Almost skipping downhill
after work, I notice the dead rat
is gone from its spot. I miss it,

and wonder who finally took it
where. I must have walked past
a dozen times before registering

what it was, then another dozen
before nodding, the way we do
once we know someone by sight

if not name. Then we graduated
to the greeting phase: Good morning,
little dead thing, I’m off to the office,

ugh. Or: You’re looking more rusty
can today than scuffed leather, dear.
For the rat appeared (I forgot to say)

from the beginning, at least of my
noticing, juice-less, hairless,
less slumped rodent than flattened

armadillo. Why are we drawn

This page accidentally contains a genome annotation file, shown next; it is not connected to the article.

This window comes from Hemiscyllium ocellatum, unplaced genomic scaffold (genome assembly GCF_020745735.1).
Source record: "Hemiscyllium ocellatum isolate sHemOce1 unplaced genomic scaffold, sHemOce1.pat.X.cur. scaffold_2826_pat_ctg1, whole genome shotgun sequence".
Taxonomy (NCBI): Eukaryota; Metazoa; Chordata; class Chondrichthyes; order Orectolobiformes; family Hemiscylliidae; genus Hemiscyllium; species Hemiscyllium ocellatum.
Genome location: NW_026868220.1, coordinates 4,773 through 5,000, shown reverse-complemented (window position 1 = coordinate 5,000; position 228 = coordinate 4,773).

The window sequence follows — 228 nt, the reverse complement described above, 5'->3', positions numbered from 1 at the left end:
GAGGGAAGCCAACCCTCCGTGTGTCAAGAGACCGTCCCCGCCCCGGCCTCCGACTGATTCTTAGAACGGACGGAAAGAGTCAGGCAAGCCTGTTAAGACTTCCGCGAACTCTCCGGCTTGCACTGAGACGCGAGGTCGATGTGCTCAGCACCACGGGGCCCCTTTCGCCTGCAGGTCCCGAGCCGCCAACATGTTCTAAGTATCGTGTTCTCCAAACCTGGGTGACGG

to our friends? Did she make me feel
beautiful? Lucky? Alive? I told her

about the cascade of white flowers
on my road, suddenly ruined one day
by the appearance of a tiny American

flag. The way she continued to lie there
said empathy, outrage. Could anything
be less nationalistic than clematis?

We understood each other. Naked
as she was, not exactly intact,
she had integrity, the quality

of being precisely herself. Her time
underfoot seemed privilege rather
than misfortune: no matter

that she lay downwind of barn—
police horses stabled there—the path
was hers. Oh, where has she gone?

Was it by hand or hoof, accident
or design? Finally I reach
the endless parking lot, climb

into my car. Remember her last
words to me: So, are you ever going
to quit smoking? Love a man again?

© 2001 Ellen Watson
from Ladder Music (Alice James Books, 2001)

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